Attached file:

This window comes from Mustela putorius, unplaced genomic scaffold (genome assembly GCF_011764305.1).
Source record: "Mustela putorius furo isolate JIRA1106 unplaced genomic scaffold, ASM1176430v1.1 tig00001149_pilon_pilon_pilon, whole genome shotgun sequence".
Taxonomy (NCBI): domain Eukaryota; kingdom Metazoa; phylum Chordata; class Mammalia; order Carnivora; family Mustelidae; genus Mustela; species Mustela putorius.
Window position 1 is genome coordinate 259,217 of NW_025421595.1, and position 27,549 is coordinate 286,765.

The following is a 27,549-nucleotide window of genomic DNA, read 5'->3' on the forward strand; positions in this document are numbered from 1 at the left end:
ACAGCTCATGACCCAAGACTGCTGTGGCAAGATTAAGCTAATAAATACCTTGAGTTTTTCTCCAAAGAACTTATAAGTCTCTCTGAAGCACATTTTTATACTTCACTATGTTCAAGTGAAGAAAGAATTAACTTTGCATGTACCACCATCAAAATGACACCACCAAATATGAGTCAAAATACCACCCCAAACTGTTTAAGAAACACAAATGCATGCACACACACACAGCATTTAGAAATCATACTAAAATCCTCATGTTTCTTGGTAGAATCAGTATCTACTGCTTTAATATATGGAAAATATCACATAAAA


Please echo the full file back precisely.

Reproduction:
This window comes from Mustela putorius, unplaced genomic scaffold (genome assembly GCF_011764305.1).
Source record: "Mustela putorius furo isolate JIRA1106 unplaced genomic scaffold, ASM1176430v1.1 tig00001149_pilon_pilon_pilon, whole genome shotgun sequence".
Taxonomy (NCBI): domain Eukaryota; kingdom Metazoa; phylum Chordata; class Mammalia; order Carnivora; family Mustelidae; genus Mustela; species Mustela putorius.
Window position 1 is genome coordinate 259,217 of NW_025421595.1, and position 27,549 is coordinate 286,765.

The following is a 27,549-nucleotide window of genomic DNA, read 5'->3' on the forward strand; positions in this document are numbered from 1 at the left end:
ACAGCTCATGACCCAAGACTGCTGTGGCAAGATTAAGCTAATAAATACCTTGAGTTTTTCTCCAAAGAACTTATAAGTCTCTCTGAAGCACATTTTTATACTTCACTATGTTCAAGTGAAGAAAGAATTAACTTTGCATGTACCACCATCAAAATGACACCACCAAATATGAGTCAAAATACCACCCCAAACTGTTTAAGAAACACAAATGCATGCACACACACACAGCATTTAGAAATCATACTAAAATCCTCATGTTTCTTGGTAGAATCAGTATCTACTGCTTTAATATATGGAAAATATCACATAAAA